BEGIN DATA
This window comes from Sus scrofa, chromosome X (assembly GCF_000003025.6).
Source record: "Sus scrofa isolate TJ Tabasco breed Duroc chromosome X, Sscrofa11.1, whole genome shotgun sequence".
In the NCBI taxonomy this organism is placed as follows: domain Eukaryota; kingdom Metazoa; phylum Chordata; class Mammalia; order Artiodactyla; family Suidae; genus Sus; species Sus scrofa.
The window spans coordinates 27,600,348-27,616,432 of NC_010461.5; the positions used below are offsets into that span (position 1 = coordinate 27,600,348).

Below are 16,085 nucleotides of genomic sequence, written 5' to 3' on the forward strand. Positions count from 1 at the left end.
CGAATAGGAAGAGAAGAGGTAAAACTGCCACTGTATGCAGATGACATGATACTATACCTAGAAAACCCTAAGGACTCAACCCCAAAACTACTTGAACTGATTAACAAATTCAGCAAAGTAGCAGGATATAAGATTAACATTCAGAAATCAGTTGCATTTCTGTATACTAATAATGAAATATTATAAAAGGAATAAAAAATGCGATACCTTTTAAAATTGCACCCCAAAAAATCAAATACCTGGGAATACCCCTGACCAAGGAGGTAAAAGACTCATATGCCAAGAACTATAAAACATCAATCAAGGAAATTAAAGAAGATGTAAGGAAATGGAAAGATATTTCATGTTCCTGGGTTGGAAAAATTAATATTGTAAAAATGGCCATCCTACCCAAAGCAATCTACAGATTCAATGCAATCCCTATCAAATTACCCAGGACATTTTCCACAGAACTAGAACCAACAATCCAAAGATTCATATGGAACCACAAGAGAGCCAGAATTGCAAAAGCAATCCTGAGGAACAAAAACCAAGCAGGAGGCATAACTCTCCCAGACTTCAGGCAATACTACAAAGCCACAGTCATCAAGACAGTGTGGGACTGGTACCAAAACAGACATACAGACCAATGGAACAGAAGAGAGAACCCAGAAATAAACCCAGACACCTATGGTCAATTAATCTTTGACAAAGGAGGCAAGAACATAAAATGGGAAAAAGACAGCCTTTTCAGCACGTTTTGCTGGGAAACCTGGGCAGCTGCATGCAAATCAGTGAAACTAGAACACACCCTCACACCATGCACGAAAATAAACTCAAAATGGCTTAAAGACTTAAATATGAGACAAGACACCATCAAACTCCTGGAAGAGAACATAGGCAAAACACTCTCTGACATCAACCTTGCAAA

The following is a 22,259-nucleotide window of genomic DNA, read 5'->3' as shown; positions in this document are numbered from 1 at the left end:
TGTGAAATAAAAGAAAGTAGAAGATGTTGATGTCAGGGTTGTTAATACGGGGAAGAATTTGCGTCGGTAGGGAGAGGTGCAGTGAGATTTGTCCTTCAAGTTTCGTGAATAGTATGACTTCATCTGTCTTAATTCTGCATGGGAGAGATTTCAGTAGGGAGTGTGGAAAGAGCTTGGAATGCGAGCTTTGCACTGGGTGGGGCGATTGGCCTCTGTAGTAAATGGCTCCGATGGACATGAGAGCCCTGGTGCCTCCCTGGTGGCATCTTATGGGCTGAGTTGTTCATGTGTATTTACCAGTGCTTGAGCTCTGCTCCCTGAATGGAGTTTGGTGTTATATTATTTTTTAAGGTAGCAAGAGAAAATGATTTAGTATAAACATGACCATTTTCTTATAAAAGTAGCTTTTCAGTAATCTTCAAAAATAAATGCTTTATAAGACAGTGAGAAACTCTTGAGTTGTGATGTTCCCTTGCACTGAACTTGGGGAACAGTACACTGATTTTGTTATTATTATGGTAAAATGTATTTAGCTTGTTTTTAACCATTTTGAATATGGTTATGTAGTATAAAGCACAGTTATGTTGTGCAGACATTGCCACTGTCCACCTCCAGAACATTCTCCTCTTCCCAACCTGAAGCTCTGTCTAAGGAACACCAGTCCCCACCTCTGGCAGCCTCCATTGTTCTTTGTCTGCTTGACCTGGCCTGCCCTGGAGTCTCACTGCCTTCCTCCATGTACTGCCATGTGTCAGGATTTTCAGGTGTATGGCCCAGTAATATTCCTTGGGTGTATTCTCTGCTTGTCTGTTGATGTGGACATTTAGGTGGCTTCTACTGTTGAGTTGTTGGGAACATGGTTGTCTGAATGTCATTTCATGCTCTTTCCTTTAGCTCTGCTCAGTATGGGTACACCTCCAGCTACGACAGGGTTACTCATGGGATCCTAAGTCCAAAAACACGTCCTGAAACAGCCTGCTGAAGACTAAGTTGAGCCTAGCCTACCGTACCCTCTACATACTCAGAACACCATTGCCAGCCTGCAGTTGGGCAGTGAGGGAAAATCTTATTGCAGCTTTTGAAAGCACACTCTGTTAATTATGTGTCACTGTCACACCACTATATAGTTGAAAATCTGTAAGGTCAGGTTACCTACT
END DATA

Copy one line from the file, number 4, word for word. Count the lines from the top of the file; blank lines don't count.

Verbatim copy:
The window spans coordinates 27,600,348-27,616,432 of NC_010461.5; the positions used below are offsets into that span (position 1 = coordinate 27,600,348).